The formal arrival of Theaster Gates took place on the final day of January in the large and art-filled main dining room on the second floor of the Union League Club, where he was honored as a Distinguished Artist.
The club crowd was the largest in the history of these awards, which began in 1998, later adding Distinguished Musicians (in 2002 and now numbering 10, including Ramsey Lewis, Rachel Barton Pine and Kurt Elling) and Distinguished Writers (also begun in 2002 with the induction of Studs Terkel and now numbering five, including myself).
Some 450 people ordered drinks at four — or was it five? — bars, and nibbled on all manner of sophisticated items that included corn and rice pasta shells, Porcini Sachetti, antipasto and sliced charcuterie, and mini short rib, pulled pork and pesto chicken sandwiches.
Though most of the crowd was made up of club members who knew little about Gates, there was a considerable number of people from the local arts community who were friends, colleagues and admirers, and all could have argued that Gates had already arrived.
At 40, he is the youngest recipient of the club's honor and has already made a bold mark on the art scene, having had his sculpture, pottery and other works exhibited in London, Venice, Italy, and cities around the world and across the country. (His work is in many private collections, including that of the mayor's younger brother, Hollywood-based talent agent Ari Emanuel.)
But his most profound impact, which has been getting a great deal of attention lately and is wonderfully ambitious and ongoing, has been on the face of Chicago, the city of his birth.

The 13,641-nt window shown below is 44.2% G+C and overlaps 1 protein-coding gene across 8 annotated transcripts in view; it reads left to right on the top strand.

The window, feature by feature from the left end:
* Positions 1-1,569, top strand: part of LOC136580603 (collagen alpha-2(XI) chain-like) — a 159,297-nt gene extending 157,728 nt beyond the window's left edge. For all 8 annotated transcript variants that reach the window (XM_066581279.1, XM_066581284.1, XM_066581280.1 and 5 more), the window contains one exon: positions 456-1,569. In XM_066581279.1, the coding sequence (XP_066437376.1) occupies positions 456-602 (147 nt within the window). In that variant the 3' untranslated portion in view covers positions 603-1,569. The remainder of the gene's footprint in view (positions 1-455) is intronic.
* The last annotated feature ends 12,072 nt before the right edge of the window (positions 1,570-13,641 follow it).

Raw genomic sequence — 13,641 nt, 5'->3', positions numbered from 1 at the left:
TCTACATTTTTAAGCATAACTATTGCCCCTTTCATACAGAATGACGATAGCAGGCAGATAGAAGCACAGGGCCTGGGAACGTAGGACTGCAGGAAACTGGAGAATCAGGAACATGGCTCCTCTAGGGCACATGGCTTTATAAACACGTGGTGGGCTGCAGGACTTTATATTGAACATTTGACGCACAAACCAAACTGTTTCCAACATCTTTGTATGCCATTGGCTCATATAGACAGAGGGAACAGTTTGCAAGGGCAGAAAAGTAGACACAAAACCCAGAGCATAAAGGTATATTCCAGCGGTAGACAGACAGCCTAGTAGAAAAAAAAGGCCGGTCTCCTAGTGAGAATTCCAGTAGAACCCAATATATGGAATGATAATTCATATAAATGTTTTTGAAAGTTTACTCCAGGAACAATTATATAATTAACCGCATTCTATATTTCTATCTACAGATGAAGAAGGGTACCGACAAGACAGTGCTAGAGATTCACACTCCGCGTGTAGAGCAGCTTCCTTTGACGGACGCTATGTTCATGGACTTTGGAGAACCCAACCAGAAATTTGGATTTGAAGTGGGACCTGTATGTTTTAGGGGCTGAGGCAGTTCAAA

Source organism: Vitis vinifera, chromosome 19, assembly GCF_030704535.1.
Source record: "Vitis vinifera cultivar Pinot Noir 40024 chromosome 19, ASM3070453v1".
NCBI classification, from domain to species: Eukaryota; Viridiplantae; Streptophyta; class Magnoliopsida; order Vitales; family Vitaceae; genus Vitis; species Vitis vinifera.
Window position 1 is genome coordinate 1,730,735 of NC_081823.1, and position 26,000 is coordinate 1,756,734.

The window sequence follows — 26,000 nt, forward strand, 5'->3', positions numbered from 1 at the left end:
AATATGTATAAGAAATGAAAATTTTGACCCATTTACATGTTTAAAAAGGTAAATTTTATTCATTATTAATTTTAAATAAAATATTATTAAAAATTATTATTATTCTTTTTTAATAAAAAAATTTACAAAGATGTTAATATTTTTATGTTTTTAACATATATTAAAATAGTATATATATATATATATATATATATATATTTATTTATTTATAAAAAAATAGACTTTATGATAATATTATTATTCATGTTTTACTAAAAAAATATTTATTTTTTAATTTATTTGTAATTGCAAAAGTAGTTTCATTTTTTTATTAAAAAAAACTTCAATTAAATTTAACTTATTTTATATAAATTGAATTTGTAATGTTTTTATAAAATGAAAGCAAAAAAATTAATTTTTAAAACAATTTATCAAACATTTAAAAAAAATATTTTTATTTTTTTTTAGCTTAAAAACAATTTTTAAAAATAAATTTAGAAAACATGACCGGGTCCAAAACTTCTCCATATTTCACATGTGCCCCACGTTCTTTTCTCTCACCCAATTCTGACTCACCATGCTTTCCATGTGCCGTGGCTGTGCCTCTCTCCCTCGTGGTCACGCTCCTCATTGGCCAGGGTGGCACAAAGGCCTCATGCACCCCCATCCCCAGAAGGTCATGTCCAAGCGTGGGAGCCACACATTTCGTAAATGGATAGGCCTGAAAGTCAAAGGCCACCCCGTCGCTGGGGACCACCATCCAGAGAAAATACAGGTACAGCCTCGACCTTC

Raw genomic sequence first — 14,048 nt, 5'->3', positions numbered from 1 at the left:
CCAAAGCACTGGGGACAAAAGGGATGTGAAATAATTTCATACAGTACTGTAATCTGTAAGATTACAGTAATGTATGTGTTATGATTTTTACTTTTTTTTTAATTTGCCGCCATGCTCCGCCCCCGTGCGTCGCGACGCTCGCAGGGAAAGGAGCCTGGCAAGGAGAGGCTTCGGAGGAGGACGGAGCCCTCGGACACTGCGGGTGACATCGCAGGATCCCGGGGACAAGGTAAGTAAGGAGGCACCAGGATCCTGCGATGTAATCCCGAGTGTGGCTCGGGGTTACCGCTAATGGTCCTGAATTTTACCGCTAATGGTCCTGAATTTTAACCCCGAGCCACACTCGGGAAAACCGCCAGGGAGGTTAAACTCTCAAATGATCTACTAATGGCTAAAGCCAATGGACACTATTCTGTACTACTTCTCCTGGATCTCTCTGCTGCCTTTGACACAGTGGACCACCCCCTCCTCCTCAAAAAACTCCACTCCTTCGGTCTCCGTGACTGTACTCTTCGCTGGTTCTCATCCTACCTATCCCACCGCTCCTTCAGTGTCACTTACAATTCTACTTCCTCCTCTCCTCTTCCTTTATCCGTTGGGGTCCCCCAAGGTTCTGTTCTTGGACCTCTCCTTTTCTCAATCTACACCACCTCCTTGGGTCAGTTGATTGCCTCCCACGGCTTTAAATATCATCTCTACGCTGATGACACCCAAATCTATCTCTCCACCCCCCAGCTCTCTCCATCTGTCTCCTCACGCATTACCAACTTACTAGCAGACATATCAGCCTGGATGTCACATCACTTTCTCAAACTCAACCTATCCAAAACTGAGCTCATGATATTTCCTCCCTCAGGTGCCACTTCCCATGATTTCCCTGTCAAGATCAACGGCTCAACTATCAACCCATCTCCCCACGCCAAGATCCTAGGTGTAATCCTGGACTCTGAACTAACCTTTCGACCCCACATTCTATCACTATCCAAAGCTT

The youngest of nine children and the only boy, he is a child of Chicago Public Schools, graduating from Lane Tech and attending Iowa State University, where he received degrees in urban planning and ceramics. He then got master's degrees in fine arts and religious studies at the University of Cape Town in South Africa. The following year he returned to Chicago and a job with the Chicago Transit Authority, charged with overseeing public art for the system.
He has since been inexhaustible, and his resume is long and his accomplishments many. You can get a further taste at theastergates.com or read a couple of lengthy and detailed recent magazine stories on Gates in The New York Times magazine (Dec. 20) or in The New Yorker (Jan. 20).
In short, he has been director of arts and public life at the University of Chicago; created the Rebuild Foundation, a not-for-profit that reclaims bedraggled housing on South Dorchester Avenue; and is a gospel singer with his Black Monks of Mississippi. He has recently been commissioned to design the artwork for the 95th Street CTA terminal as part of its planned renovation. He is busy bringing back to life the abandoned Stony Island State Savings Bank. He is pals with Mayor Rahm Emanuel.
This artist, developer, entrepreneur and musician also seems like a pleasant guy, smiling and chatty as he handled dozens of hugs and other personal congratulations with charm before the ceremony.